Fiat Chrysler Automobiles will pay around $650 million in settlements to the U.S. government surrounding allegations it cheated on emissions tests for its diesel V-6 engine. The engine is found is 104,000 Jeep and Ram vehicles in the U.S.
According to an Associated Press report, FCA will fork over $311 million in fines to the federal and California governments for the actual alleged cheating. The deal also includes another $280 million earmarked for owners of impacted vehicles, suggesting each owner will get about $2,800. Another $72 million will settle pending lawsuits started by various states.
The federal lawsuit claims certain 2014-2016 Jeep and Ram products equipped with the company’s 3.0-liter EcoDiesel V-6 featured software that ran pollution controls during emissions testing, but shut off during certain conditions in the real-world. FCA has contended the software was not illegal.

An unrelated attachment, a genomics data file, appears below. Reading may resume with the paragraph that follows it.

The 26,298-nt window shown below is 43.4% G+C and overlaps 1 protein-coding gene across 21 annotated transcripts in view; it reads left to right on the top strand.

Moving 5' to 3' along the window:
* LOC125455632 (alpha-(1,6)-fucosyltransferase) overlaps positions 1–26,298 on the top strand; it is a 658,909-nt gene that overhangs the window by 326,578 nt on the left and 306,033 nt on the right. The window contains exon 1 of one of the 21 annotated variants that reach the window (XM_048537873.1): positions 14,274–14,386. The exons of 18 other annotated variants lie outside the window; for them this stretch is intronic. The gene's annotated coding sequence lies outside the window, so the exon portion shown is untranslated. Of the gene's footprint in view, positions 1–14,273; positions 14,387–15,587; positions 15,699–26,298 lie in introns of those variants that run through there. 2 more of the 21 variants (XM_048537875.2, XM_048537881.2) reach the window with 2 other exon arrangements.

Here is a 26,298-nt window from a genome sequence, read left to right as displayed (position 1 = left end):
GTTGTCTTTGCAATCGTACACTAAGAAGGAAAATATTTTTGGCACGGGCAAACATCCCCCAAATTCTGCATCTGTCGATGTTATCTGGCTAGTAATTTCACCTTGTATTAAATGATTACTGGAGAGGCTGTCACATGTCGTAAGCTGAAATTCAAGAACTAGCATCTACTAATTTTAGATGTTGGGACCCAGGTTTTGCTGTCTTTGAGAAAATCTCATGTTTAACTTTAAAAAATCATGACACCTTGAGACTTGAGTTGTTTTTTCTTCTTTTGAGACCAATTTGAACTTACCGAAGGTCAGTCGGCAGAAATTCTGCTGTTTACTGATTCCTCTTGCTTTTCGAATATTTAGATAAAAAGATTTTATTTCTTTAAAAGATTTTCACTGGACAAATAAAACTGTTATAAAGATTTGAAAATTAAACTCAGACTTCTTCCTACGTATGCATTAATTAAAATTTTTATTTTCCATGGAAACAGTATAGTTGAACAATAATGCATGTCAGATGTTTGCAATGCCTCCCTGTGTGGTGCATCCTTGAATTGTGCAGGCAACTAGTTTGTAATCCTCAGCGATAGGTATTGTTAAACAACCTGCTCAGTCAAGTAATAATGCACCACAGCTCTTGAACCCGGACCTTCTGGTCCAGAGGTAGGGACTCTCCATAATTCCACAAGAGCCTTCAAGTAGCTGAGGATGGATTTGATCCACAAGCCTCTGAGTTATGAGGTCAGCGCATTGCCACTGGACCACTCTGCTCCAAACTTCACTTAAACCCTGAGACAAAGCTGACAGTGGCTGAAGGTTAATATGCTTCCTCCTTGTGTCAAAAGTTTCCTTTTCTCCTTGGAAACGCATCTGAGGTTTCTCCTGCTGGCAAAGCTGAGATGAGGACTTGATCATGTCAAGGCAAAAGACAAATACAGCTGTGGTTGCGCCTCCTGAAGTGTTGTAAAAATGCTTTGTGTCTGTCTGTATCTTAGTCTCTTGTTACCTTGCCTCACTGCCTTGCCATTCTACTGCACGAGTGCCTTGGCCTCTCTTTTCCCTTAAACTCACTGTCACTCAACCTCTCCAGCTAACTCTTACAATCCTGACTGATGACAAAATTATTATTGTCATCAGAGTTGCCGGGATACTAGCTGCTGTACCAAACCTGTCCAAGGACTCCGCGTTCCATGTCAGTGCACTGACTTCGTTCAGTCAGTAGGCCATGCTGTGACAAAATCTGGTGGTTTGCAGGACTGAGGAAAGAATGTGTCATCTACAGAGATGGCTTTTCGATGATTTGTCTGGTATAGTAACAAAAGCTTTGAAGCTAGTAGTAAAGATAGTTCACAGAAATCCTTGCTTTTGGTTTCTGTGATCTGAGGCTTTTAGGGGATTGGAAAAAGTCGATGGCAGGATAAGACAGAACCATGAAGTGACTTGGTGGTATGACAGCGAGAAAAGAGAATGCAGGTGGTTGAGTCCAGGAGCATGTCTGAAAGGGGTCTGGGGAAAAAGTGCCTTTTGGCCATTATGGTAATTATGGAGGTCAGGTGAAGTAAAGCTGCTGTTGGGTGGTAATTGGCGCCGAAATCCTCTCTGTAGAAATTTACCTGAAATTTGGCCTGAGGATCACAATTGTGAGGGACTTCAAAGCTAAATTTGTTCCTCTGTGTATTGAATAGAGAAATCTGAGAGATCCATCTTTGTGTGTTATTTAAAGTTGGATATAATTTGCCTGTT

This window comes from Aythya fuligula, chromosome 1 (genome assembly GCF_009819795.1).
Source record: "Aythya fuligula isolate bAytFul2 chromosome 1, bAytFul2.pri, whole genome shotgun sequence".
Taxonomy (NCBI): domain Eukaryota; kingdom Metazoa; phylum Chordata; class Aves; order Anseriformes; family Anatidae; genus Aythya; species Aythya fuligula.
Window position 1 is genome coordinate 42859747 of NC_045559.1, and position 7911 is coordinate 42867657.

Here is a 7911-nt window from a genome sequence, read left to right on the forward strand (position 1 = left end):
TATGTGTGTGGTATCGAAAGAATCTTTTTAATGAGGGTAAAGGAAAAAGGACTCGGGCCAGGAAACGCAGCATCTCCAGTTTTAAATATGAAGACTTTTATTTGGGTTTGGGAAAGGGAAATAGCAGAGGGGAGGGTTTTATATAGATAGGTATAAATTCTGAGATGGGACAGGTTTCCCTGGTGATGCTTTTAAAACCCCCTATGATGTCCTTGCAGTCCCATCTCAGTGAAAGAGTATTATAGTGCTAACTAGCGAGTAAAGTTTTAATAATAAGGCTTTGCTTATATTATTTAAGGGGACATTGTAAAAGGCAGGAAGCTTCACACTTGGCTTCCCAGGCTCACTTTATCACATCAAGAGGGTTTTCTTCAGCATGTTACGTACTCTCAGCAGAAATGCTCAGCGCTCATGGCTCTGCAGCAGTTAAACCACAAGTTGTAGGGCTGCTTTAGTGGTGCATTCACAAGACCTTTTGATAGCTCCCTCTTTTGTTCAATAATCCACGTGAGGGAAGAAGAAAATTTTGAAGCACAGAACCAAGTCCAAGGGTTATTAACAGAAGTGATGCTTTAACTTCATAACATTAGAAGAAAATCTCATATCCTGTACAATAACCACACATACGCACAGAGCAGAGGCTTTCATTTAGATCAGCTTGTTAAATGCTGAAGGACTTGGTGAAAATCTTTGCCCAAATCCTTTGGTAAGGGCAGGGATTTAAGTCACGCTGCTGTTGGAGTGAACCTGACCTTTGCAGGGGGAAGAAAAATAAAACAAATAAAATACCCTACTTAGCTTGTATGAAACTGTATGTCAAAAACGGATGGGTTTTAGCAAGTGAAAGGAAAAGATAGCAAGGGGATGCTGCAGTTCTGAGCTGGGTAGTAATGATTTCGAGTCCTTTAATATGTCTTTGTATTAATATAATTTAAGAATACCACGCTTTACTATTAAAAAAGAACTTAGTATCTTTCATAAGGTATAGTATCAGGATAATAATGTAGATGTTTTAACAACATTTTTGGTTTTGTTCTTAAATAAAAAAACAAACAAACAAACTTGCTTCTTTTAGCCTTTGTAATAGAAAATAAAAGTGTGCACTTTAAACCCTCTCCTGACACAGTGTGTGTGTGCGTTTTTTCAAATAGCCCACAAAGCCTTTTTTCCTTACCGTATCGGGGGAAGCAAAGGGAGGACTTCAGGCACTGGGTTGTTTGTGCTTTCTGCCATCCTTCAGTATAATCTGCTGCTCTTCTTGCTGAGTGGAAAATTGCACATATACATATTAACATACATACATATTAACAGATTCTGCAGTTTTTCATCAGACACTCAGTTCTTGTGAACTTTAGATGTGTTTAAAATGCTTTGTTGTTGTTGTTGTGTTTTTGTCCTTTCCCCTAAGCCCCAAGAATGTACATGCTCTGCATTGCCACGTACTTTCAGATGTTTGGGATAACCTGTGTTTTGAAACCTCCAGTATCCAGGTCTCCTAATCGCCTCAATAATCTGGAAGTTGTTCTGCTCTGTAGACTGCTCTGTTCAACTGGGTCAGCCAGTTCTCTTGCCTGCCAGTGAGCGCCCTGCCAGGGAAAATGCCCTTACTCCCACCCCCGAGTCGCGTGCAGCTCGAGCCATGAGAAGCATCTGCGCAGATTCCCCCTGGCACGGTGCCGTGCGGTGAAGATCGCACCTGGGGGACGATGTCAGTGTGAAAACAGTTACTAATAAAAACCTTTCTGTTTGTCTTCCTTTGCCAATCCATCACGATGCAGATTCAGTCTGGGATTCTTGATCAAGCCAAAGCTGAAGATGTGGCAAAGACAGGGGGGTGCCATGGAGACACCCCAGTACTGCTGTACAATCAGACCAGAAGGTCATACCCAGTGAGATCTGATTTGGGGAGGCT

AP claims the automakers will not admit to any wrongdoing in the settlement. However, FCA has cleared a fix for the EcoDiesel V-6 engine that satisfies regulators.
The Environmental Protection Agency (EPA) first notified FCA of their alleged violation of the Clean Air Act in January 2017. Since then, the two parties have been going back and forth regarding FCA’s conduct and the alleged illegality. The matter escalated enough over time that FCA took an $810 million charge in the third quarter of last year to deal with U.S. diesel emissions issues.
This will mark the second settlement between the U.S. Justice Department and a major automaker in recent years. Volkswagen Group was fined $2.8 billion in 2016 over their own diesel scandal that impacted 500,000 vehicles in the U.S.